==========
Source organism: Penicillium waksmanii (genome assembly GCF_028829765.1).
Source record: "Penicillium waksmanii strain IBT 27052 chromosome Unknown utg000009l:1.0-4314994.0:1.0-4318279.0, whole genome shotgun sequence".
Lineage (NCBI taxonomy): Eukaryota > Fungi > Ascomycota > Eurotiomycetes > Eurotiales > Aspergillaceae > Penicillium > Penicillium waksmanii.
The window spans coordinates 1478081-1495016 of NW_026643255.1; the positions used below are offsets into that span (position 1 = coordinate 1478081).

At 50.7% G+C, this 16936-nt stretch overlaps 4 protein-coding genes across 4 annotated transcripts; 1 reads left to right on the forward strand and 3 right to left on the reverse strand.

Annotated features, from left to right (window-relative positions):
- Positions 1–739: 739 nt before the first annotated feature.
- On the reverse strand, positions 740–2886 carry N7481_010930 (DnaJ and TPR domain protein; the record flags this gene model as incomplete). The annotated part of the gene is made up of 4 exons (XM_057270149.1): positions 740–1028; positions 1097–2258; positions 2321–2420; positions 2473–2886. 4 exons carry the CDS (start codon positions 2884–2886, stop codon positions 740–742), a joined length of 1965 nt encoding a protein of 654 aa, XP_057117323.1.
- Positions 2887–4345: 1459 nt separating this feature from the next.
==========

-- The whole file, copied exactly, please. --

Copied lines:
Source organism: Penicillium waksmanii (genome assembly GCF_028829765.1).
Source record: "Penicillium waksmanii strain IBT 27052 chromosome Unknown utg000009l:1.0-4314994.0:1.0-4318279.0, whole genome shotgun sequence".
Lineage (NCBI taxonomy): Eukaryota > Fungi > Ascomycota > Eurotiomycetes > Eurotiales > Aspergillaceae > Penicillium > Penicillium waksmanii.
The window spans coordinates 1478081-1495016 of NW_026643255.1; the positions used below are offsets into that span (position 1 = coordinate 1478081).

At 50.7% G+C, this 16936-nt stretch overlaps 4 protein-coding genes across 4 annotated transcripts; 1 reads left to right on the forward strand and 3 right to left on the reverse strand.

Annotated features, from left to right (window-relative positions):
- Positions 1–739: 739 nt before the first annotated feature.
- On the reverse strand, positions 740–2886 carry N7481_010930 (DnaJ and TPR domain protein; the record flags this gene model as incomplete). The annotated part of the gene is made up of 4 exons (XM_057270149.1): positions 740–1028; positions 1097–2258; positions 2321–2420; positions 2473–2886. 4 exons carry the CDS (start codon positions 2884–2886, stop codon positions 740–742), a joined length of 1965 nt encoding a protein of 654 aa, XP_057117323.1.
- Positions 2887–4345: 1459 nt separating this feature from the next.